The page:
Data structuresWindows Research Kernel @ HPI
In a recent post, we covered the implementation of in-stack queued spinlocks, the recommended method to use queued spinlocks in drivers. In this article, we would like to extend the discussion to a second class of queued spinlocks: numbered queued spinlocks. These well-known locks use per processor, pre-allocated memory to store the processor's queue item. In this article, we will give a short overview over the existing queued spinlocks in the WRK, how they are initialized and how they are used.
A few days ago, we came up with a discussion on the advantages of queued spinlocks over normal spinlocks. The biggest advantage in our oppinion is that queued spinlocks guarantee a FIFO ordering among competing processors while normal spinlocks don't. In this article, we show the implementation of queued spinlocks in the WRK. We present the source code of the 64-bit version for two reasons: first, the 64-bit version contains the implementation in plain C and not in the Assembly language, and second, in the 32-bit version, queued spinlocks are implemented in the HAL, which is not available as source code. The rational behind the implementation remains however the same.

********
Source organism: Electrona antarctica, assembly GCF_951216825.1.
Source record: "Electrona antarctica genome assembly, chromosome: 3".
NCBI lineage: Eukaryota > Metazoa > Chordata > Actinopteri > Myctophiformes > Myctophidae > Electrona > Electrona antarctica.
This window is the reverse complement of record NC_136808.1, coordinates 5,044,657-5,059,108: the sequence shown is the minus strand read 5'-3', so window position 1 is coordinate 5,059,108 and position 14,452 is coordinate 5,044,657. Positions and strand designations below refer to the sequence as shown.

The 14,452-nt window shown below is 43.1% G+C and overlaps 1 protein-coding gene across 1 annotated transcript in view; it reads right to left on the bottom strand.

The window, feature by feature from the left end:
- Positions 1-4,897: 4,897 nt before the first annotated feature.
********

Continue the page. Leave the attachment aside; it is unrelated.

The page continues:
In this post we try to determine how much kernel memory is required when creating a new thread. This amount of memory is relevant for the upper bound of the number of possible threads in the system as investigated in detail by Mark Russinovich.
For a starting point we looked at the system service call
NtCreateThread and followed every
possible code path down to memory allocation functions such as
Lists are a basic data structure in any operating system kernel, e.g. used for thread queue management. The WRK provides a set of struct definitions and list related functions/macros. In this post a short survey of these elements is given.
Inspired by work of Thomas Friebel on Lock-Holder Preemption we did some experiments with the Windows Research Kernel:
- How can we measure the time a thread is spinning while waiting for a spin-lock?
- Does lock-holder-preemption occur on Windows systems (using VMware Workstation)?
Unfortunately, we could not boot the WRK with Xen. Therefore, the results of our initial experiments which are described in this post can not be compared directly to the work done by Thomas Friebel in the Linux/Xen environment.
Ever asked how Windows API retrieves the current time, the version of the OS, or whether an evaluation period has expired? This structure will answers some of these questions.